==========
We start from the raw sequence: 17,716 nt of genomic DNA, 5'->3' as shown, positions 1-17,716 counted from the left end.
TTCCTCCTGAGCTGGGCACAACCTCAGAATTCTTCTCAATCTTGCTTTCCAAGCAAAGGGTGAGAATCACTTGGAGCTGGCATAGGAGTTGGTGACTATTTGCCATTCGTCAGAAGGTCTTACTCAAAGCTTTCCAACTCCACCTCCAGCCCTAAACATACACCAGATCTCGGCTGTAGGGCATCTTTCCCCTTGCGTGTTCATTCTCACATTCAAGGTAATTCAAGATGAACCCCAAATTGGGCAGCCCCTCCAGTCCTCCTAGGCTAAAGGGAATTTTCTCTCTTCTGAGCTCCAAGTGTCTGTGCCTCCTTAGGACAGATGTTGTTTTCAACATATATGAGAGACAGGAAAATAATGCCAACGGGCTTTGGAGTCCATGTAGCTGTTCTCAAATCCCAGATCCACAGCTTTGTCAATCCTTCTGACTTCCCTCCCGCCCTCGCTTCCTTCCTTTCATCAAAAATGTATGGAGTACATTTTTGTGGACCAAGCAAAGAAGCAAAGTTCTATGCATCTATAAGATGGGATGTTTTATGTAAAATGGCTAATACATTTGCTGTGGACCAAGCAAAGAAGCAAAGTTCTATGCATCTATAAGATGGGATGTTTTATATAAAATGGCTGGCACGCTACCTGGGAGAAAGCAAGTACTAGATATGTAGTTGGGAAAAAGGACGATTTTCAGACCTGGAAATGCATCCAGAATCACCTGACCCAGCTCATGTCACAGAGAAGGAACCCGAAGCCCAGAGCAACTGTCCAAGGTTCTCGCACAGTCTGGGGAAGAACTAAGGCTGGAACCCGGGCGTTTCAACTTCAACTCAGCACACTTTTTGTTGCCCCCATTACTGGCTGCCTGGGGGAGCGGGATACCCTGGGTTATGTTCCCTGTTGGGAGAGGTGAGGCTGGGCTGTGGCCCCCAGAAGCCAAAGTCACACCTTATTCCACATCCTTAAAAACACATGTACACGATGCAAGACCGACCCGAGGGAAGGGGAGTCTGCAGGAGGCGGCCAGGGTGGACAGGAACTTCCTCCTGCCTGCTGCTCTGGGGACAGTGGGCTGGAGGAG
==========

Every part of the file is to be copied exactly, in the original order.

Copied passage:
We start from the raw sequence: 17,716 nt of genomic DNA, 5'->3' as shown, positions 1-17,716 counted from the left end.
TTCCTCCTGAGCTGGGCACAACCTCAGAATTCTTCTCAATCTTGCTTTCCAAGCAAAGGGTGAGAATCACTTGGAGCTGGCATAGGAGTTGGTGACTATTTGCCATTCGTCAGAAGGTCTTACTCAAAGCTTTCCAACTCCACCTCCAGCCCTAAACATACACCAGATCTCGGCTGTAGGGCATCTTTCCCCTTGCGTGTTCATTCTCACATTCAAGGTAATTCAAGATGAACCCCAAATTGGGCAGCCCCTCCAGTCCTCCTAGGCTAAAGGGAATTTTCTCTCTTCTGAGCTCCAAGTGTCTGTGCCTCCTTAGGACAGATGTTGTTTTCAACATATATGAGAGACAGGAAAATAATGCCAACGGGCTTTGGAGTCCATGTAGCTGTTCTCAAATCCCAGATCCACAGCTTTGTCAATCCTTCTGACTTCCCTCCCGCCCTCGCTTCCTTCCTTTCATCAAAAATGTATGGAGTACATTTTTGTGGACCAAGCAAAGAAGCAAAGTTCTATGCATCTATAAGATGGGATGTTTTATGTAAAATGGCTAATACATTTGCTGTGGACCAAGCAAAGAAGCAAAGTTCTATGCATCTATAAGATGGGATGTTTTATATAAAATGGCTGGCACGCTACCTGGGAGAAAGCAAGTACTAGATATGTAGTTGGGAAAAAGGACGATTTTCAGACCTGGAAATGCATCCAGAATCACCTGACCCAGCTCATGTCACAGAGAAGGAACCCGAAGCCCAGAGCAACTGTCCAAGGTTCTCGCACAGTCTGGGGAAGAACTAAGGCTGGAACCCGGGCGTTTCAACTTCAACTCAGCACACTTTTTGTTGCCCCCATTACTGGCTGCCTGGGGGAGCGGGATACCCTGGGTTATGTTCCCTGTTGGGAGAGGTGAGGCTGGGCTGTGGCCCCCAGAAGCCAAAGTCACACCTTATTCCACATCCTTAAAAACACATGTACACGATGCAAGACCGACCCGAGGGAAGGGGAGTCTGCAGGAGGCGGCCAGGGTGGACAGGAACTTCCTCCTGCCTGCTGCTCTGGGGACAGTGGGCTGGAGGAG